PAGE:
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History News Network

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2003 3-June to December

Week of 12-29-03

Iran vows to rebuild the citadel in Bam.

A strange sixteenth-century book may be cunningly crafted nonsense, says a computer scientist. Gordon Rugg has used the techniques of Elizabethan espionage to recreate the Voynich manuscript, which has stumped code-breakers and linguists for nearly a century.

Haiti marks bittersweet 200th anniversary on independence.

The Nixon administration seriously contemplated using military force to seize oil fields in the Middle East during the Arab oil embargo 30 years ago, according to a declassified British government document.

An Israeli archaeologist has found what he says are the oldest remains of a leprosy victim to be uncovered in the Middle East--2000 years old--buried in a biblical valley whose name became a synonym for Hell.

Cuban authorities have launched an inquiry into how the official newspaper of the Communist party ran a front page photograph of Fidel Castro which appeared to have been doctored to make him look like Adolf Hitler.

Discovery of Indian burial ground holding up quarter billion dollar construction project by the Washington State DOT.

Former first lady Hillary Clinton tops current one in admired list.

Move afoot to change yet another school named after a Confederate leader.

Historian finds evidence that invalidates the claim to sovereignty of the most famous of English monarchs, from Elizabeth I to Charles II to Victoria and the Georges.

Emperor Akihito makes an unprecedented acknowledgement of Japan's history of violent expansionism in the 1930s.

New memorial to open in Belzec, site of a forgotten Nazi camp in Poland.

Week of 12-22-03

2 months after the Toledo Blade exposed an atrocity in Vietnam, NYT covers the story.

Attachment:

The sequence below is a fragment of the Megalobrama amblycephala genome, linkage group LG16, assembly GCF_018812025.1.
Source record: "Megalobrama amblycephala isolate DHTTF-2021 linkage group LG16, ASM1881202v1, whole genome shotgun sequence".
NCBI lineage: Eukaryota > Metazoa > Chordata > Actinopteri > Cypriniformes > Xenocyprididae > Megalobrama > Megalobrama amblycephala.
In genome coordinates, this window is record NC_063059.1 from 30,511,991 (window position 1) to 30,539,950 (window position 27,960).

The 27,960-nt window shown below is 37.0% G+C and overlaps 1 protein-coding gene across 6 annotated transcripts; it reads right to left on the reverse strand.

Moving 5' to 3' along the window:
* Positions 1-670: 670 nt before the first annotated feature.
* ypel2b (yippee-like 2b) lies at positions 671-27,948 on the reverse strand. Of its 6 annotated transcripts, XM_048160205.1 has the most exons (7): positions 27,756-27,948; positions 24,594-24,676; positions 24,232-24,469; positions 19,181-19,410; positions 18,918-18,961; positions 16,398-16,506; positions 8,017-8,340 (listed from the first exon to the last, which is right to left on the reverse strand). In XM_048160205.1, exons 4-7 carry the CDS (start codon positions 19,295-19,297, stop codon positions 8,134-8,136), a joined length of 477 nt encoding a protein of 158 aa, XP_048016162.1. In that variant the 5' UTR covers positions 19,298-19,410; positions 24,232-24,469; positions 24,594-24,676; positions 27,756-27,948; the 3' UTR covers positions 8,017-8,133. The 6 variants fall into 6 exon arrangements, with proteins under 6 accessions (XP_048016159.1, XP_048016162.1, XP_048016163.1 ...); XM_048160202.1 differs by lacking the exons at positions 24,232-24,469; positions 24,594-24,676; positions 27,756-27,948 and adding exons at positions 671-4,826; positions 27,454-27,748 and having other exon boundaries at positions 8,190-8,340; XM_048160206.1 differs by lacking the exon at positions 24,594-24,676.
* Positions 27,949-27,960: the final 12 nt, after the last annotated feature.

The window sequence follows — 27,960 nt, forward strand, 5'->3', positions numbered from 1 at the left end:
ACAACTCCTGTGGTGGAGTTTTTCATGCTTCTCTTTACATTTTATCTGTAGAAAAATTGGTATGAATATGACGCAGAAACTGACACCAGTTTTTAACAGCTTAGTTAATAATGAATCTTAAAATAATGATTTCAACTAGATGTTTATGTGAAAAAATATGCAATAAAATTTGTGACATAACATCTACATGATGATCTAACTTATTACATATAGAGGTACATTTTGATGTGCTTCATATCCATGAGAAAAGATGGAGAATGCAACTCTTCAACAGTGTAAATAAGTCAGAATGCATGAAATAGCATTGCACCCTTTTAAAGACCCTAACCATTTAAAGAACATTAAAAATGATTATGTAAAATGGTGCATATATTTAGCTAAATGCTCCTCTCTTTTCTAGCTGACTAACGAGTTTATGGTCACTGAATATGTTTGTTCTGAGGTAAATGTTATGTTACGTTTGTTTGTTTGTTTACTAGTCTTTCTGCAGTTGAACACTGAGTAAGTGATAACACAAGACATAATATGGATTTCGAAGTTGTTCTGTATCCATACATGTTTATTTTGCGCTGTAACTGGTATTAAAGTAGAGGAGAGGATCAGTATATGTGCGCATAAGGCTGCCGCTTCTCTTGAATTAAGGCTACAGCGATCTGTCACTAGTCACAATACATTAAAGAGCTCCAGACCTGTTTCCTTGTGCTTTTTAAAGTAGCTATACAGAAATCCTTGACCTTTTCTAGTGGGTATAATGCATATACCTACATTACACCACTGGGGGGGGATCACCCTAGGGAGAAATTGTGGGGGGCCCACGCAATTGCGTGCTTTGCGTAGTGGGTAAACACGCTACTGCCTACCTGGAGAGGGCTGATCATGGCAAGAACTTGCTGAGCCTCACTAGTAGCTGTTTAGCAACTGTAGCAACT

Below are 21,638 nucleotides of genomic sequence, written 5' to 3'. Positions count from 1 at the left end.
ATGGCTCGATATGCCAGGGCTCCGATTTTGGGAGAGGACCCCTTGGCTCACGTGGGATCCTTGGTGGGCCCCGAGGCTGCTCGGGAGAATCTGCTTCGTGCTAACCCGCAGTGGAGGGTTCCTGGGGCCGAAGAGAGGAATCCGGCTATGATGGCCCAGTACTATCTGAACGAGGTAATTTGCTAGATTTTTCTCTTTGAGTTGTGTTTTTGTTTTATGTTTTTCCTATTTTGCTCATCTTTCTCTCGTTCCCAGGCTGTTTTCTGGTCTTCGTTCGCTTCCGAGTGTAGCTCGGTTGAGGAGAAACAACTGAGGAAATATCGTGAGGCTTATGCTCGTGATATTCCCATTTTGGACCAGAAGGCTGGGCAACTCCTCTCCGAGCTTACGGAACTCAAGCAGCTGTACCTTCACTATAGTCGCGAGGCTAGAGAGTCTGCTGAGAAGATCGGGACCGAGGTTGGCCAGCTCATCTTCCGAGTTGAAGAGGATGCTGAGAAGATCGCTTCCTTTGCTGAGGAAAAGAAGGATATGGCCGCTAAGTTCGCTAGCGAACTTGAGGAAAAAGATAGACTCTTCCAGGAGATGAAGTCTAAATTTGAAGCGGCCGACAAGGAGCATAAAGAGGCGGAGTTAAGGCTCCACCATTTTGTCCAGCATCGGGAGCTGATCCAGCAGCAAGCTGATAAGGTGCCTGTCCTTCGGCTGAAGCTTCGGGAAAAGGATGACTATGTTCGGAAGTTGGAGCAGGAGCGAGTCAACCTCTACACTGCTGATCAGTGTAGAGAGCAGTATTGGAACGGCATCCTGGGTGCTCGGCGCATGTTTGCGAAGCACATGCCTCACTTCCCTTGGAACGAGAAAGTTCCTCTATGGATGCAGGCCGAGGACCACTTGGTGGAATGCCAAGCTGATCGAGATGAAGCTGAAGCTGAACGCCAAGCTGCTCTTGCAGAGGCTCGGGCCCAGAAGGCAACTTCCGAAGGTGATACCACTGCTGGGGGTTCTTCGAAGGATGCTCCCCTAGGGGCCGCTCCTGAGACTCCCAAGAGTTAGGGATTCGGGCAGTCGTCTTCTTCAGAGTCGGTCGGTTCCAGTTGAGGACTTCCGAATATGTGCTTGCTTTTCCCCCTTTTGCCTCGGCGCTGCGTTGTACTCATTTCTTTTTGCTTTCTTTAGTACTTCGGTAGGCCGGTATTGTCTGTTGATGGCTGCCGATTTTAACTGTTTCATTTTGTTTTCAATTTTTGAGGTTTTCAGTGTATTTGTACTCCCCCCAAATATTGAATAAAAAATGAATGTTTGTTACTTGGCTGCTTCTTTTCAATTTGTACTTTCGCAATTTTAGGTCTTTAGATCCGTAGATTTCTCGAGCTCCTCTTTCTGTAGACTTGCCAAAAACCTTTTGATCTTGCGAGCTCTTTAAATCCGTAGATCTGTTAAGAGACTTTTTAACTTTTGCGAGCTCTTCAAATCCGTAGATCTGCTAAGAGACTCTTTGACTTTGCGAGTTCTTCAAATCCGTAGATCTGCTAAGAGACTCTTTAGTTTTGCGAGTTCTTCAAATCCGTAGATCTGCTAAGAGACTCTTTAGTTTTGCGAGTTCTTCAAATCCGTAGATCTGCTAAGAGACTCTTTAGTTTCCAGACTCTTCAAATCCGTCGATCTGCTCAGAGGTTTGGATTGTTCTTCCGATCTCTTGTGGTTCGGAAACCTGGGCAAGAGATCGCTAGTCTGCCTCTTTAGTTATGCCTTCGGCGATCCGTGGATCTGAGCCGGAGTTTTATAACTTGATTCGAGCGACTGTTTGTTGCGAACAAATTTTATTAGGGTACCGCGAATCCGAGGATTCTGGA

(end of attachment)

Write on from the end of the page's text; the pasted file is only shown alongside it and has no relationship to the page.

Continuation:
Souvenir-hunting thieves have stolen part of an ancient fresco from the Israeli archaeological site of Masada; The thieves removed a 15 cm (6 inch) square section of a fresco that decorated the ancient Roman headquarters at Masada.

Historians brace for possible fight as they seek to tell the story of the slave market in Natchez.

NPR celebrates 30th anniversary of the Endangered Species Act.

3 of the people who gave blurbs for Conrad Black's bio of FDR--Kissinger, George Will & Wm. F. Buckley--were on his payroll in the past.

Week of 12-15-03

TV celebrities like Bill Cosby and Montel Williams turn out for charity gala raising money for the Reginald F. Lewis Museum of African American History and Culture in Baltimore.

Washington Post: Rumsfeld went to Baghdad in March 1984 with instructions to deliver a private message about wmd: that US public criticism of Iraq for using chemical weapons would not derail Washington's attempts to forge a better relationship.

Jesuit leader says priest's Kennedy diary is private and should not be released to the public; diary disclosed that Jackie was suicidal after JFK's death.

The 100 most endangered historic sites on earth.

PLANS to honour the suffragette leader Sylvia Pankhurst with a memorial statue at Westminster have been blocked by a Tory-led committee of peers (subscribers only).

German Archaeologists have discovered a complex system of passages, doors and levers under the Roman Colosseum used to release wild animals.

Pepys' diary to be transformed into a"historical weblog" and placed on the Internet for easy reading over the next 10 years; may start a trend.

Government officially announces that a historian has discovered the blueprints for the USS Alligator, the navy's first submarine; a search may now be undertaken to find the vessel.

Secret Service is airbrushing aerial photos of the Congress and White House (but not the Supreme Court) that were previously released by U.S. Geological Survey.

Three small ivory carvings found at Hohle Fels Cave in southwestern Germany suggest a high level of artistic skill among craftspeople living between 30,000 and 35,000 years ago.

Director of Central Intelligence (DCI) George J. Tenet has personally intervened on behalf of his agency to prevent the partial declassification of a 1968 issue of the President's Daily Brief (PDF). For the first time, his action overrules an interagency panel's decision that had ordered release of the document.

Results in on the NARA poll of the most important documents in US history; Declaration of Independence beats out the Constitution for first place; Social Security Act comes in 10th.

Organizers of the National Slavery Museum in Fredericksburg held a" ceremonial groundbreaking" this month -- a year before construction is to begin, and not at the actual site -- in an effort to show that the project is on track.

Smithsonian Institution paid to restore part of Manassas National Battlefield Park to make up for the wetlands disturbed to build the annex for the new Air and Space Museum.

IN AN attempt to unravel the secrets of one of the most powerful dynasties Europe has known, scientists in Florence are to exhume 50 corpses of members of the Medici family and analyse their DNA and"hereditary traits."

Documents show that the U.S. government notified the families of at least three U.S.